Since reaching a high of 3,466 points on 17 February 2022, Singapore’s benchmark Straits Times Index (or STI) have subsequently retraced – at the time of writing, it is about 77 points (or 2.4%) shy of falling into the correction territory (when falls by more than 10% from its high) at 3,119 points and below.
The big question is – will the STI fall into a correction territory? If you ask me, I would think there’s a 50% chance it may happen – it will largely depend on how the US indexes moves (as the STI tend to mirror its movements.) In terms of technical analysis, the candlestick patterns on the previous 2 trading days are red bearish candlesticks, with stochastic in a downtrend position and pointing downwards (suggesting that there could be further downsides in the coming days ahead); on the other hand, stochastic is already in an “oversold” position, which suggests that any further downsides could be short-lived.
Looking at how the STI may possibly move in the near-term, should it continue to remain bearish, then it could further go down to a low of 3,165 points (which is the low of the candlestick on 12th May) to form a “double bottom” candlestick pattern before rebounding from there. Alternatively, it could continue its downward fall to the correction territory (with the 3,119 point mark forming a strong support) before rebounding (or it could even fall further down from there, and the STI will officially be in a “correction market”.)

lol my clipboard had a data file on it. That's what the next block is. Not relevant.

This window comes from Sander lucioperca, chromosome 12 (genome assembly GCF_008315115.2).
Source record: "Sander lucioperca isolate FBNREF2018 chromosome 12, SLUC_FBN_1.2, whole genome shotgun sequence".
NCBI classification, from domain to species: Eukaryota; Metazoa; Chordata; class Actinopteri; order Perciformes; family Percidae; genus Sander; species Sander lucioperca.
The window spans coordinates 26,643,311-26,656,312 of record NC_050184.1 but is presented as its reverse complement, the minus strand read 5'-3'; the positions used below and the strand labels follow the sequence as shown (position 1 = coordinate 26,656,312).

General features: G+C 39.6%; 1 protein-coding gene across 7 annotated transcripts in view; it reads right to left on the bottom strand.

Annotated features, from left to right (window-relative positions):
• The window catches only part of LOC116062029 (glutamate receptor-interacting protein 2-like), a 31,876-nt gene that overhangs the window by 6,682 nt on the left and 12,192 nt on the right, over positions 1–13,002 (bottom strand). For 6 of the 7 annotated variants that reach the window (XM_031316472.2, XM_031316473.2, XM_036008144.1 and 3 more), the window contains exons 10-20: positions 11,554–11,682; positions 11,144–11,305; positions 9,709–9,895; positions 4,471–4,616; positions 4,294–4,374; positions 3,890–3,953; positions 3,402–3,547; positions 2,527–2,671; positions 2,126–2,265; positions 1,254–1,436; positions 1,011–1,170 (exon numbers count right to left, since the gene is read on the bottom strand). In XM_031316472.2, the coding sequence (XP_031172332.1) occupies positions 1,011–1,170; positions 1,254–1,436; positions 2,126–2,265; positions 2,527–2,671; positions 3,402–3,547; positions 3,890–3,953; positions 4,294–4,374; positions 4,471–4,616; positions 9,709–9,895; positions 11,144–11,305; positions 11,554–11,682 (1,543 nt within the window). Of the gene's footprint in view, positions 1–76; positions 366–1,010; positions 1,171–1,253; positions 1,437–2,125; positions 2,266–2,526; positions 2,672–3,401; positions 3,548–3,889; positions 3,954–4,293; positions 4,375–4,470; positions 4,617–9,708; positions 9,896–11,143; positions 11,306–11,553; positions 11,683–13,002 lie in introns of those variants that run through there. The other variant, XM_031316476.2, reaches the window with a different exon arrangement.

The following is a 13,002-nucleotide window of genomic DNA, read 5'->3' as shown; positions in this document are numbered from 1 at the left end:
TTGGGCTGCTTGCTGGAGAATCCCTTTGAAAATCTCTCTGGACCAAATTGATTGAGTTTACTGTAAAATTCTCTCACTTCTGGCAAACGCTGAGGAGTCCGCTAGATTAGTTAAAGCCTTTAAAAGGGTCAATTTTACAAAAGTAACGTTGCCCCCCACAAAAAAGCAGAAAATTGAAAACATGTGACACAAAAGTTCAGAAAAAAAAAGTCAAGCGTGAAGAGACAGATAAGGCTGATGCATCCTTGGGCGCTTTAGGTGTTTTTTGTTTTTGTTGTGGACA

On the other hand, if we were to see some recovery, then do take note of the 2 most immediate resistance lines – first at 3,228 points (where the 200-day Exponential Moving Average (EMA) on a daily timeframe is), and second at 3,286 points (where the 20-day EMA on a daily timeframe is.) Looking at the Index’s recent movements above, I’m sure you will agree with me that the 2nd resistance is a very strong one – and the STI could retrace once again after hitting it.
Hope you’ll find my personal technical analysis of how the STI could potentially move (both in the bullish, as well as in the bearish scenario) useful. As always, do take note that everything you’ve just read above is purely for educational purposes only, and you should do your own due diligence before you embark on any investing and/or trading decisions. 😊
Once again, this article is a guest post and was originally posted on Ljunyuan‘s profile on InvestingNote.
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